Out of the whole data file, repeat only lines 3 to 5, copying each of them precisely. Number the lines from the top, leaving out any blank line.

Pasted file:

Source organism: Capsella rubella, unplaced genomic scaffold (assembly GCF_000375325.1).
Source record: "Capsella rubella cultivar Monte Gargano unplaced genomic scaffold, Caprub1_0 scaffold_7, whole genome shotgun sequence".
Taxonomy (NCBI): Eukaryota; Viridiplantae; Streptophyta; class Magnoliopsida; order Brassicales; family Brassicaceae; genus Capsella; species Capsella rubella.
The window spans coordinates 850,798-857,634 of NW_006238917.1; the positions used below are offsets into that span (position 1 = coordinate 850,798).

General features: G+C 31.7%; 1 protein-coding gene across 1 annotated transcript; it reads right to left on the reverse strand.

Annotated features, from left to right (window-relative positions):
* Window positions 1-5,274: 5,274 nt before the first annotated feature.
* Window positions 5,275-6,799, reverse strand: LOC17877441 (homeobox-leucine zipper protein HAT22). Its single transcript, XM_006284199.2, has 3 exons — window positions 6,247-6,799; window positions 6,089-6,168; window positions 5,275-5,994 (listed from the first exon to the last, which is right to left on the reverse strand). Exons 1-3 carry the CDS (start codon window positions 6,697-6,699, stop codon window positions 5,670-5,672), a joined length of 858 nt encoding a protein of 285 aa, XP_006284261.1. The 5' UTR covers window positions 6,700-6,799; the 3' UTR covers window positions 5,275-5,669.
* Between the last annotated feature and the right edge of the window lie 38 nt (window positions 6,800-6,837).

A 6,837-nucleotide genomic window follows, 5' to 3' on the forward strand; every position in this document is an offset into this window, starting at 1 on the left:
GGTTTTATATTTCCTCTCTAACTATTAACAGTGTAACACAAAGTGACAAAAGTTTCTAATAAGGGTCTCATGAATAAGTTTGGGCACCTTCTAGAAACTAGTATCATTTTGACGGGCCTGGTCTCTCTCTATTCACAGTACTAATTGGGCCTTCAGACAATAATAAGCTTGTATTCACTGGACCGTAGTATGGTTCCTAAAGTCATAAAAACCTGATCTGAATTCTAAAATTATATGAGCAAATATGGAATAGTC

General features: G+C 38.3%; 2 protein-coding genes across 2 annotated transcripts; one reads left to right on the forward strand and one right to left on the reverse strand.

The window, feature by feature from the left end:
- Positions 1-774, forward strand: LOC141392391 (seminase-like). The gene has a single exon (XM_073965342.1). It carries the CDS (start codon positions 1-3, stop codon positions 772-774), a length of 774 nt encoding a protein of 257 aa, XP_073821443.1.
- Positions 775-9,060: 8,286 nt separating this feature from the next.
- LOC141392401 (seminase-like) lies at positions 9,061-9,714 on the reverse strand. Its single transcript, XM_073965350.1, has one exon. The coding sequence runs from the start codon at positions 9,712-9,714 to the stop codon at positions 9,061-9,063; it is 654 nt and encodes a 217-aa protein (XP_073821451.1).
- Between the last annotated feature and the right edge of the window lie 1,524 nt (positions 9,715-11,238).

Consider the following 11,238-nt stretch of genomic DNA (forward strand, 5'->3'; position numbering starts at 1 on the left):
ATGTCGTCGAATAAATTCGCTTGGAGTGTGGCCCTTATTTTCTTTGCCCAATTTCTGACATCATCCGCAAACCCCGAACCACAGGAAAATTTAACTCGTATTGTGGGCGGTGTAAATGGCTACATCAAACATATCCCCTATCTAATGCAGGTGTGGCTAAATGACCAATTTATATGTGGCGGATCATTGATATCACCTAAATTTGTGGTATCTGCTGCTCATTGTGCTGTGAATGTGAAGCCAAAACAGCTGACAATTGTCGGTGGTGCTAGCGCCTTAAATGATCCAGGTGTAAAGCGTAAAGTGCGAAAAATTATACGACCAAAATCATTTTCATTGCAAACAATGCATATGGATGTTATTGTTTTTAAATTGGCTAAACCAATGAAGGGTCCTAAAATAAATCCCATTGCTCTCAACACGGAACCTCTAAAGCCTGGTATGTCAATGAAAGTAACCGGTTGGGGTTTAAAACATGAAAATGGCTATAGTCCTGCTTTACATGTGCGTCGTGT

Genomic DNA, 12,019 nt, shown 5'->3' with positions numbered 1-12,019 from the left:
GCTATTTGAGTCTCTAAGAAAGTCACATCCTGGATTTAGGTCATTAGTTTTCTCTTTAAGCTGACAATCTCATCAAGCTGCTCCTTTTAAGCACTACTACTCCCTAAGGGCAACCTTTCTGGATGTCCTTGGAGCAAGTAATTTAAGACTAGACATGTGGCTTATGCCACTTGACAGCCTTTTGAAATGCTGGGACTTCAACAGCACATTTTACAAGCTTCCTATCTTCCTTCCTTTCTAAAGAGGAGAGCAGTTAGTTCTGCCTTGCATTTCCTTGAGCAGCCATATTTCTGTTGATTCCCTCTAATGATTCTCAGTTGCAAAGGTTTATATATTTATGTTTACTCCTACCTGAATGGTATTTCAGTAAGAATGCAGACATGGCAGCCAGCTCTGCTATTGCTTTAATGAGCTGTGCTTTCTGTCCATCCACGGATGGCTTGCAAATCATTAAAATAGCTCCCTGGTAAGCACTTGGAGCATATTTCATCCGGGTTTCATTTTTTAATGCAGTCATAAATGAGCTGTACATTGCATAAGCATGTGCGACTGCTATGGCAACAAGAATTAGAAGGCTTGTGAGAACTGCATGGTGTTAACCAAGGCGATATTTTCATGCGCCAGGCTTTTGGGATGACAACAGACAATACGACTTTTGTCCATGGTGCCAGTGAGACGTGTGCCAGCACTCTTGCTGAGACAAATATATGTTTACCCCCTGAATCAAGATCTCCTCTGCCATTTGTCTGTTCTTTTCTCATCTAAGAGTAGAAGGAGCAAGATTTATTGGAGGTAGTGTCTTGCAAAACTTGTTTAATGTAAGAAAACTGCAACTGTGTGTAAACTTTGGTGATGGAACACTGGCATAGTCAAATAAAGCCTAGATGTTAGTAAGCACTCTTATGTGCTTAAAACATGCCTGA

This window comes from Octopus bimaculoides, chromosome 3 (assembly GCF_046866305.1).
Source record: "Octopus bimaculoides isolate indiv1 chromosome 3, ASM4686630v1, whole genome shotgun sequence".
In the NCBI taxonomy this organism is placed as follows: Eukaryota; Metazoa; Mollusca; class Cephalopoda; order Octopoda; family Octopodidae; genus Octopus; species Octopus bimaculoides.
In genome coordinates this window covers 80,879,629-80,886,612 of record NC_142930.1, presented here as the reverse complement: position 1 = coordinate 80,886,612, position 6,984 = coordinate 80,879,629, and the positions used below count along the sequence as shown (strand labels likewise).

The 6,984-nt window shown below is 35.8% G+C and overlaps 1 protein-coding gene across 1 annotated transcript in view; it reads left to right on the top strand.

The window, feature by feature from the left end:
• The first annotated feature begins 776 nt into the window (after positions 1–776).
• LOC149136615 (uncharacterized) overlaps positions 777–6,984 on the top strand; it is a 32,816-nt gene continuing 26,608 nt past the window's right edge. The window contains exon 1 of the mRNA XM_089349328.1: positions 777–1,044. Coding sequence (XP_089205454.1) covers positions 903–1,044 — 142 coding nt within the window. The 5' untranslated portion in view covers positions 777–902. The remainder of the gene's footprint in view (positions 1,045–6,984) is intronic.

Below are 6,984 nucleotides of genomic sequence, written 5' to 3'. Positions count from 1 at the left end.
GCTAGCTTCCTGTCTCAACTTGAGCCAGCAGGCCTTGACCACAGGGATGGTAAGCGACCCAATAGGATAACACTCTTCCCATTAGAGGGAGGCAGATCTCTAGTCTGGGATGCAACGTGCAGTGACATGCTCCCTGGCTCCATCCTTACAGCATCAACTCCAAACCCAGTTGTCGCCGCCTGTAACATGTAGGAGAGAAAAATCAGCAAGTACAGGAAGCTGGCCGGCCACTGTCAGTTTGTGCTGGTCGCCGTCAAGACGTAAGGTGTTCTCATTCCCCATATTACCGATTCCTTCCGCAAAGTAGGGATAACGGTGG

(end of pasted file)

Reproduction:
Taxonomy (NCBI): Eukaryota; Viridiplantae; Streptophyta; class Magnoliopsida; order Brassicales; family Brassicaceae; genus Capsella; species Capsella rubella.
The window spans coordinates 850,798-857,634 of NW_006238917.1; the positions used below are offsets into that span (position 1 = coordinate 850,798).

General features: G+C 31.7%; 1 protein-coding gene across 1 annotated transcript; it reads right to left on the reverse strand.